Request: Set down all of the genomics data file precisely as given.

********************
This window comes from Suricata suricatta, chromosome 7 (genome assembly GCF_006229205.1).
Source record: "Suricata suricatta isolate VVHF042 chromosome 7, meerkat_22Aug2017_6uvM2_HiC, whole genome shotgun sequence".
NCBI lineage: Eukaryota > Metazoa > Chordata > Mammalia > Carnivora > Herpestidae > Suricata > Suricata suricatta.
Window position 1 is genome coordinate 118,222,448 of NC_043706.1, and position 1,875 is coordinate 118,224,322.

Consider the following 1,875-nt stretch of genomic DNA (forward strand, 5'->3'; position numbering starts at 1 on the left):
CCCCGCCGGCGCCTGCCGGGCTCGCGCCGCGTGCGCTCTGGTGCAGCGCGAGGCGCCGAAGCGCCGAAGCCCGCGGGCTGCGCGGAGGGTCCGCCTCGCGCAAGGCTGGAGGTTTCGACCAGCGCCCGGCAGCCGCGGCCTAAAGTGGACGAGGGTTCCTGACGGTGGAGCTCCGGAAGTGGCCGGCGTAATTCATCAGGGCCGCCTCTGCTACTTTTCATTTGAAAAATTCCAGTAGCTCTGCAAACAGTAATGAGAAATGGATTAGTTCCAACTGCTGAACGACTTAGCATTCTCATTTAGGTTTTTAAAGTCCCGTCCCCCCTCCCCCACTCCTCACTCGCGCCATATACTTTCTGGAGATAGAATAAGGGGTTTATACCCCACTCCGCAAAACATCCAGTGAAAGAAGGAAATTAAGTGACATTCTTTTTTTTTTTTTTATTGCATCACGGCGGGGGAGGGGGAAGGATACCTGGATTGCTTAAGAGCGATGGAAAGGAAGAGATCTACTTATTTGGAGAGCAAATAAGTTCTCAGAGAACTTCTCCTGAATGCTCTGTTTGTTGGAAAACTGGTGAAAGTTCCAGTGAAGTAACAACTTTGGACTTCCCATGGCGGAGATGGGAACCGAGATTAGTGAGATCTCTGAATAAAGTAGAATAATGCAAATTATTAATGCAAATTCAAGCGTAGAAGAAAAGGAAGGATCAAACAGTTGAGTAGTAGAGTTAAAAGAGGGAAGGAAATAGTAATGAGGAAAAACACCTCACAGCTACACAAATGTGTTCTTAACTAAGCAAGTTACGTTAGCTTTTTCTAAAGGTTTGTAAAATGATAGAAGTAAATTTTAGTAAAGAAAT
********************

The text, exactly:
This window comes from Suricata suricatta, chromosome 7 (genome assembly GCF_006229205.1).
Source record: "Suricata suricatta isolate VVHF042 chromosome 7, meerkat_22Aug2017_6uvM2_HiC, whole genome shotgun sequence".
NCBI lineage: Eukaryota > Metazoa > Chordata > Mammalia > Carnivora > Herpestidae > Suricata > Suricata suricatta.
Window position 1 is genome coordinate 118,222,448 of NC_043706.1, and position 1,875 is coordinate 118,224,322.

Consider the following 1,875-nt stretch of genomic DNA (forward strand, 5'->3'; position numbering starts at 1 on the left):
CCCCGCCGGCGCCTGCCGGGCTCGCGCCGCGTGCGCTCTGGTGCAGCGCGAGGCGCCGAAGCGCCGAAGCCCGCGGGCTGCGCGGAGGGTCCGCCTCGCGCAAGGCTGGAGGTTTCGACCAGCGCCCGGCAGCCGCGGCCTAAAGTGGACGAGGGTTCCTGACGGTGGAGCTCCGGAAGTGGCCGGCGTAATTCATCAGGGCCGCCTCTGCTACTTTTCATTTGAAAAATTCCAGTAGCTCTGCAAACAGTAATGAGAAATGGATTAGTTCCAACTGCTGAACGACTTAGCATTCTCATTTAGGTTTTTAAAGTCCCGTCCCCCCTCCCCCACTCCTCACTCGCGCCATATACTTTCTGGAGATAGAATAAGGGGTTTATACCCCACTCCGCAAAACATCCAGTGAAAGAAGGAAATTAAGTGACATTCTTTTTTTTTTTTTTATTGCATCACGGCGGGGGAGGGGGAAGGATACCTGGATTGCTTAAGAGCGATGGAAAGGAAGAGATCTACTTATTTGGAGAGCAAATAAGTTCTCAGAGAACTTCTCCTGAATGCTCTGTTTGTTGGAAAACTGGTGAAAGTTCCAGTGAAGTAACAACTTTGGACTTCCCATGGCGGAGATGGGAACCGAGATTAGTGAGATCTCTGAATAAAGTAGAATAATGCAAATTATTAATGCAAATTCAAGCGTAGAAGAAAAGGAAGGATCAAACAGTTGAGTAGTAGAGTTAAAAGAGGGAAGGAAATAGTAATGAGGAAAAACACCTCACAGCTACACAAATGTGTTCTTAACTAAGCAAGTTACGTTAGCTTTTTCTAAAGGTTTGTAAAATGATAGAAGTAAATTTTAGTAAAGAAAT